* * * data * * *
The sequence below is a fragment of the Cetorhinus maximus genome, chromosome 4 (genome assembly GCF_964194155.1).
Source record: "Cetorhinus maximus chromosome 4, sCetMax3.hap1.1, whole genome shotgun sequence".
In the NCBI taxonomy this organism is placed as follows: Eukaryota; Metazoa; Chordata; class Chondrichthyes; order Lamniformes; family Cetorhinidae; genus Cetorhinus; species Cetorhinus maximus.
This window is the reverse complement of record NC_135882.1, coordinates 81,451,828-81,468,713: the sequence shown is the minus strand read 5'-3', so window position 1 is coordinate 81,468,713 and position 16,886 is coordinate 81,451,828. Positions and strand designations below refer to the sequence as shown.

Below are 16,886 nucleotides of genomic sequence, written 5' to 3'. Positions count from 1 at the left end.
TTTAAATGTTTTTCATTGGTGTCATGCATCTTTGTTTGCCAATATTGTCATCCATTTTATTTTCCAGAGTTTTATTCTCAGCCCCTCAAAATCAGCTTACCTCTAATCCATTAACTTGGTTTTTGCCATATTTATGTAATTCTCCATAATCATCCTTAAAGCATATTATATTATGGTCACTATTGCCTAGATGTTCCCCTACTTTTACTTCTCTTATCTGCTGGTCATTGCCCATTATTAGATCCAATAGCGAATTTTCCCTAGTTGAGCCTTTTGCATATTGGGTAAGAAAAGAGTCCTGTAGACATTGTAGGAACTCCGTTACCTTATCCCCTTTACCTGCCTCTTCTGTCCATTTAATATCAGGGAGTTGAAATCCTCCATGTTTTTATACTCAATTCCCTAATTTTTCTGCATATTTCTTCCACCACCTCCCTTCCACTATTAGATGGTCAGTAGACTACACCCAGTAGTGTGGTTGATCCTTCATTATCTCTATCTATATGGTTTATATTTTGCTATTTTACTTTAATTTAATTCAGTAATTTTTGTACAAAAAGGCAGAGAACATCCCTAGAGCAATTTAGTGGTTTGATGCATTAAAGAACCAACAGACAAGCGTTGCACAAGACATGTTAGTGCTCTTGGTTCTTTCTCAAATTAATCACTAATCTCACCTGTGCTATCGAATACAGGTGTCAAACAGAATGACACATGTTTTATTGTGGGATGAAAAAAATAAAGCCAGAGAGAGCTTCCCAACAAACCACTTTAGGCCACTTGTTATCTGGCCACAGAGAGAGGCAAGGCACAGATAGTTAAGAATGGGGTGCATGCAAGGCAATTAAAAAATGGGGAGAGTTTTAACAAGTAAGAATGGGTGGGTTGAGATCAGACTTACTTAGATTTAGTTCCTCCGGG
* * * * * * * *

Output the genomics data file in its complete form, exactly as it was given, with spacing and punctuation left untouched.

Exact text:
The sequence below is a fragment of the Cetorhinus maximus genome, chromosome 4 (genome assembly GCF_964194155.1).
Source record: "Cetorhinus maximus chromosome 4, sCetMax3.hap1.1, whole genome shotgun sequence".
In the NCBI taxonomy this organism is placed as follows: Eukaryota; Metazoa; Chordata; class Chondrichthyes; order Lamniformes; family Cetorhinidae; genus Cetorhinus; species Cetorhinus maximus.
This window is the reverse complement of record NC_135882.1, coordinates 81,451,828-81,468,713: the sequence shown is the minus strand read 5'-3', so window position 1 is coordinate 81,468,713 and position 16,886 is coordinate 81,451,828. Positions and strand designations below refer to the sequence as shown.

Below are 16,886 nucleotides of genomic sequence, written 5' to 3'. Positions count from 1 at the left end.
TTTAAATGTTTTTCATTGGTGTCATGCATCTTTGTTTGCCAATATTGTCATCCATTTTATTTTCCAGAGTTTTATTCTCAGCCCCTCAAAATCAGCTTACCTCTAATCCATTAACTTGGTTTTTGCCATATTTATGTAATTCTCCATAATCATCCTTAAAGCATATTATATTATGGTCACTATTGCCTAGATGTTCCCCTACTTTTACTTCTCTTATCTGCTGGTCATTGCCCATTATTAGATCCAATAGCGAATTTTCCCTAGTTGAGCCTTTTGCATATTGGGTAAGAAAAGAGTCCTGTAGACATTGTAGGAACTCCGTTACCTTATCCCCTTTACCTGCCTCTTCTGTCCATTTAATATCAGGGAGTTGAAATCCTCCATGTTTTTATACTCAATTCCCTAATTTTTCTGCATATTTCTTCCACCACCTCCCTTCCACTATTAGATGGTCAGTAGACTACACCCAGTAGTGTGGTTGATCCTTCATTATCTCTATCTATATGGTTTATATTTTGCTATTTTACTTTAATTTAATTCAGTAATTTTTGTACAAAAAGGCAGAGAACATCCCTAGAGCAATTTAGTGGTTTGATGCATTAAAGAACCAACAGACAAGCGTTGCACAAGACATGTTAGTGCTCTTGGTTCTTTCTCAAATTAATCACTAATCTCACCTGTGCTATCGAATACAGGTGTCAAACAGAATGACACATGTTTTATTGTGGGATGAAAAAAATAAAGCCAGAGAGAGCTTCCCAACAAACCACTTTAGGCCACTTGTTATCTGGCCACAGAGAGAGGCAAGGCACAGATAGTTAAGAATGGGGTGCATGCAAGGCAATTAAAAAATGGGGAGAGTTTTAACAAGTAAGAATGGGTGGGTTGAGATCAGACTTACTTAGATTTAGTTCCTCCGGG